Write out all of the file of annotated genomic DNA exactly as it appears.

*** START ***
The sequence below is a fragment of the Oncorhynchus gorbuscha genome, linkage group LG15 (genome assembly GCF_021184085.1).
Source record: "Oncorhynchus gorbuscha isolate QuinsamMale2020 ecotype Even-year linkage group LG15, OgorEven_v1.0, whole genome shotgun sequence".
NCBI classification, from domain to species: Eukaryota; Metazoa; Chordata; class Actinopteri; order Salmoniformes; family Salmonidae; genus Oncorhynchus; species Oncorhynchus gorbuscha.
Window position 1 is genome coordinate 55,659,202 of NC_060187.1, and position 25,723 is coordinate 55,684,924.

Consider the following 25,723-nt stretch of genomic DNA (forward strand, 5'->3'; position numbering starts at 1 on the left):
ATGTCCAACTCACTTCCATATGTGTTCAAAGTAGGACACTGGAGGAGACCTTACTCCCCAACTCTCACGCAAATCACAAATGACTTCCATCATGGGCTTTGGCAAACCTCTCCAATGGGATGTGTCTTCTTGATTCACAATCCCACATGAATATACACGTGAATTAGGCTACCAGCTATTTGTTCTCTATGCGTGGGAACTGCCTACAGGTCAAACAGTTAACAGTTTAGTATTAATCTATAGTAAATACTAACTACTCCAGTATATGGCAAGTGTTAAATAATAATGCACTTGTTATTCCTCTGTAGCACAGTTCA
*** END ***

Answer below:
The sequence below is a fragment of the Oncorhynchus gorbuscha genome, linkage group LG15 (genome assembly GCF_021184085.1).
Source record: "Oncorhynchus gorbuscha isolate QuinsamMale2020 ecotype Even-year linkage group LG15, OgorEven_v1.0, whole genome shotgun sequence".
NCBI classification, from domain to species: Eukaryota; Metazoa; Chordata; class Actinopteri; order Salmoniformes; family Salmonidae; genus Oncorhynchus; species Oncorhynchus gorbuscha.
Window position 1 is genome coordinate 55,659,202 of NC_060187.1, and position 25,723 is coordinate 55,684,924.

Consider the following 25,723-nt stretch of genomic DNA (forward strand, 5'->3'; position numbering starts at 1 on the left):
ATGTCCAACTCACTTCCATATGTGTTCAAAGTAGGACACTGGAGGAGACCTTACTCCCCAACTCTCACGCAAATCACAAATGACTTCCATCATGGGCTTTGGCAAACCTCTCCAATGGGATGTGTCTTCTTGATTCACAATCCCACATGAATATACACGTGAATTAGGCTACCAGCTATTTGTTCTCTATGCGTGGGAACTGCCTACAGGTCAAACAGTTAACAGTTTAGTATTAATCTATAGTAAATACTAACTACTCCAGTATATGGCAAGTGTTAAATAATAATGCACTTGTTATTCCTCTGTAGCACAGTTCA